The Study on Women and the Diaconate

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CARA recently released a new survey of religious women. One result indicated that, on the question of ordaining women to the diaconate, 73 percent of religious superiors believed it was theoretically possible, and 72 percent thought that the Catholic Church should ordain women to the diaconate.

According to CARA’s senior research associate, Mark M. Gray, the survey sought to understand the awareness and attitudes by these superiors concerning The Study Commission on the Women’s Diaconate. The Commission was instituted by Pope Francis in 2016 under Cardinal Luis Ladaria, SJ, prefect of the Congregation for the Doctrine of the Faith and president of the commission. The “primary objective” of the commission, according to Cardinal Ladaria, is to settle the scholarly debate over exactly what role “women deacons” or “deaconesses” fulfilled in the early Church.

It’s important to bear in mind that the charge of the commission was not to address the question of whether the Church should admit women to the permanent diaconate, only to provide clarity concerning the past.

Beyond the fact that popular opinion does not a magisterium make, if this is an authentic development of doctrine, a starting point for development must be identified first. While the conclusions of the commission may provide that starting point, its charge and work is hardly new. The question of reserving the diaconate to men has been taken up in the past and a starting point already established.

The 19th canon of the Council of Nicaea (A.D. 325) explicitly teaches that deaconesses are to be counted among the laity and they received no ordination. A fine scholarly work on the matter was undertaken by Aime G. Martimort in his book “Deaconesses: An Historical Study” (Ignatius Press, 1986). His conclusion that the female diaconate in the early Church was not equivalent to the male diaconate was later affirmed by the International Theological Commission in their report entitled “From the Diakonia of Christ to the Diakonia of the Apostles” (Hillenbrand Books, 2002). They found that “the deaconesses mentioned in the tradition of the ancient Church — as evidenced by the rite of institution and the functions they exercised — were not purely and simply equivalent to the deacons.” Of course, all of this is merely a sampling, but good scholars don’t work in a vacuum. Any consideration of a change in Church teaching must take into account the past and, from this, advance reasoned arguments grounded in the sacred deposit of faith; not unsubstantiated opinions even if those opinions represent a majority of the sampling.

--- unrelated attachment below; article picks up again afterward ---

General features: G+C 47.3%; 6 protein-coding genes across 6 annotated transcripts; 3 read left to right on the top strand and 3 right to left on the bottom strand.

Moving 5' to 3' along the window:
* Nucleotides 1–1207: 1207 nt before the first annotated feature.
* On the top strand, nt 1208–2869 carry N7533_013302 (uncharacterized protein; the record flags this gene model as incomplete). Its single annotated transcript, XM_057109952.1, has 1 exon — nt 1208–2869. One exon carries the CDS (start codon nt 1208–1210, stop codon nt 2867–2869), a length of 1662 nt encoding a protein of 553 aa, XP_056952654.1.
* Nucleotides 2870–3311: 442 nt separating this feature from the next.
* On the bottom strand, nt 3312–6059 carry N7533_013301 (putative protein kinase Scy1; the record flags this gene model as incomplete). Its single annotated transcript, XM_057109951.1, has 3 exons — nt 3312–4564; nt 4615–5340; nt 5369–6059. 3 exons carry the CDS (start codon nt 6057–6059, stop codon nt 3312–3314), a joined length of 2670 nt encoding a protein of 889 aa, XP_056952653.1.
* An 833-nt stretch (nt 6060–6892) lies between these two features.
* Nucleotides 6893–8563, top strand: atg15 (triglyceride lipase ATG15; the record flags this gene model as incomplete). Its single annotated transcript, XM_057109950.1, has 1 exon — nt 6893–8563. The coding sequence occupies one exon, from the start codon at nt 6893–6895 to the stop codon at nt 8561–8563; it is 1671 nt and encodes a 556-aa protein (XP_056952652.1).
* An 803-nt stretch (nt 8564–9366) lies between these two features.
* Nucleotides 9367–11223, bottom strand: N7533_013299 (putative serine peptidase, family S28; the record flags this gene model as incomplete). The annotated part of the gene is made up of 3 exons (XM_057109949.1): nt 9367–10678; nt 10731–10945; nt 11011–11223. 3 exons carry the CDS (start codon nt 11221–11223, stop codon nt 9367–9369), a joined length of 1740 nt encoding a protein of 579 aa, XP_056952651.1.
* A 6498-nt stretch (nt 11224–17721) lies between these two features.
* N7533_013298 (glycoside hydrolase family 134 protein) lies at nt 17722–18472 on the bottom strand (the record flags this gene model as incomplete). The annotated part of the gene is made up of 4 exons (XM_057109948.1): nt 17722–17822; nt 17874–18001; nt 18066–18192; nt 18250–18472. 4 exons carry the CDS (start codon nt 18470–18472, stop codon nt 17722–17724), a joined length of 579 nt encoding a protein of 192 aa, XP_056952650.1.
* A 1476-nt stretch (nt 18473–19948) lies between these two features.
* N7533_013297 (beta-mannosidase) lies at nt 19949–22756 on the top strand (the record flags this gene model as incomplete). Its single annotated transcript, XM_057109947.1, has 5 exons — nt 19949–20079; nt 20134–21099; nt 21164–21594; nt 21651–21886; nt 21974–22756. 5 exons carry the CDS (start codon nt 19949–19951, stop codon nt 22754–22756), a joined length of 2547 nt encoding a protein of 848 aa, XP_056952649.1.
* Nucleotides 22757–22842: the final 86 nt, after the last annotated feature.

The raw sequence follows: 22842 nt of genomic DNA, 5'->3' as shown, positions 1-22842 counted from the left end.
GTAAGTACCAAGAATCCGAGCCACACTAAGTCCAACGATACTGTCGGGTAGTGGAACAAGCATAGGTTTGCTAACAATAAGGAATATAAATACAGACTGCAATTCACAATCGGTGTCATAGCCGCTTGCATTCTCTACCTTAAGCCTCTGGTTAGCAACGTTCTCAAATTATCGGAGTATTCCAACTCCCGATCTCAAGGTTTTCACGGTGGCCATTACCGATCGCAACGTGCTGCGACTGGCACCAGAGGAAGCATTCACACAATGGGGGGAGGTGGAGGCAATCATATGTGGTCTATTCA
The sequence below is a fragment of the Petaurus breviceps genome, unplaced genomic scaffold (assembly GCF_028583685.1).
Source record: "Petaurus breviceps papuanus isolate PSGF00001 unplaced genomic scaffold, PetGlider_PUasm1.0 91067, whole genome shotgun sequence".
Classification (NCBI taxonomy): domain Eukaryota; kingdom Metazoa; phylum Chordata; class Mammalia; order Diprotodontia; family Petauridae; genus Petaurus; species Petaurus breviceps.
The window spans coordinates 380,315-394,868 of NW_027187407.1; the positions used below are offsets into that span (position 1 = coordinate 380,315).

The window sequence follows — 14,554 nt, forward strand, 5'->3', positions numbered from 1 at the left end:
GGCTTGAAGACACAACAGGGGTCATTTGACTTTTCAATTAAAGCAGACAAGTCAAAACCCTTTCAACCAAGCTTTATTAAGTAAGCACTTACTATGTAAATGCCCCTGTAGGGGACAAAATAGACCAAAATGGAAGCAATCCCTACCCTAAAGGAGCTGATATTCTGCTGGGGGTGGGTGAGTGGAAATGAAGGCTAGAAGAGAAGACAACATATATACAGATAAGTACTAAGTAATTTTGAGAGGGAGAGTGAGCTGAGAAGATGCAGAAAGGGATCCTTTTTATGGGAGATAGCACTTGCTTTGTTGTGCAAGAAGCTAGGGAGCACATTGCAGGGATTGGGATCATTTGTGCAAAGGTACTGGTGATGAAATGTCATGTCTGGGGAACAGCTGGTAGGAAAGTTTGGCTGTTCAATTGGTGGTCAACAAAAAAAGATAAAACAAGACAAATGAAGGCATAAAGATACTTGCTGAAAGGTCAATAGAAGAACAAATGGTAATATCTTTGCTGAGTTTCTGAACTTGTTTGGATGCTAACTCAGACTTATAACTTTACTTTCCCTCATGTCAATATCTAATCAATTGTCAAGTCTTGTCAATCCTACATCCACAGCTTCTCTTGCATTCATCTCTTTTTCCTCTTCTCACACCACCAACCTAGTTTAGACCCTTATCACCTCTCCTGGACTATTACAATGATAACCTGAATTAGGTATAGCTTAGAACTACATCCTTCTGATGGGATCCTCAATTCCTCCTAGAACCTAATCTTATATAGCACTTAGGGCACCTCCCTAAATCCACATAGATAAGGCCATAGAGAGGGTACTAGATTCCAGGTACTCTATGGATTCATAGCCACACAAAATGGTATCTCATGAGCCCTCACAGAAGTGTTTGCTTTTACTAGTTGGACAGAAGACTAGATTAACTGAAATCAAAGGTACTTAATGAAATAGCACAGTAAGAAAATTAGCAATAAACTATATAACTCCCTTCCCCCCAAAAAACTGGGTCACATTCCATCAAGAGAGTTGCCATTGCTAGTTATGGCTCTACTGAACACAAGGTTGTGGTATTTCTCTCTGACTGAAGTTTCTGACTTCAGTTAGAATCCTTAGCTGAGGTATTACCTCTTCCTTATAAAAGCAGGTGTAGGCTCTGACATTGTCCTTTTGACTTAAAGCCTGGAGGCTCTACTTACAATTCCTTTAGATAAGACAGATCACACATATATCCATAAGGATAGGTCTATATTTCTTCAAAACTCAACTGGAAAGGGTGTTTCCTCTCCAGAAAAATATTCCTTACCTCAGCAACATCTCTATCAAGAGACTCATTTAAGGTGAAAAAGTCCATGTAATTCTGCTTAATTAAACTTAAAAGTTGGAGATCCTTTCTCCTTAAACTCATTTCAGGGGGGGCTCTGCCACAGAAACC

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What this all boils down to is the fundamental belief that theological questions, such as the admission of women to the diaconate, require theological solutions. CARA’s study falls within the discipline of sociology, not theology. They are not concerned with the sources of revelation which seeks God’s will as expressed by the magisterium. They are instead concerned, at least in this case, with what a specific well-defined group thinks without reference to anything objective outside themselves.

To use sociology in lieu of theology is tantamount to bringing a baseball bat to a tennis match. The wrong equipment implies a misunderstanding of the game, at least the way it has been traditionally played and currently accepted. A mere gathering of opinion, especially when that opinion is not grounded in the identity and nature of the diaconate, provides virtually no clarity and will even serve to obscure the question. This is not to impugn CARA’s intentions, methodology or findings. I assume the organization works to the highest standards of their discipline. I’m merely arguing that they brought the wrong equipment to the game.

Deacon Dominic Cerrato, Ph.D., is editor of Deacon Digest.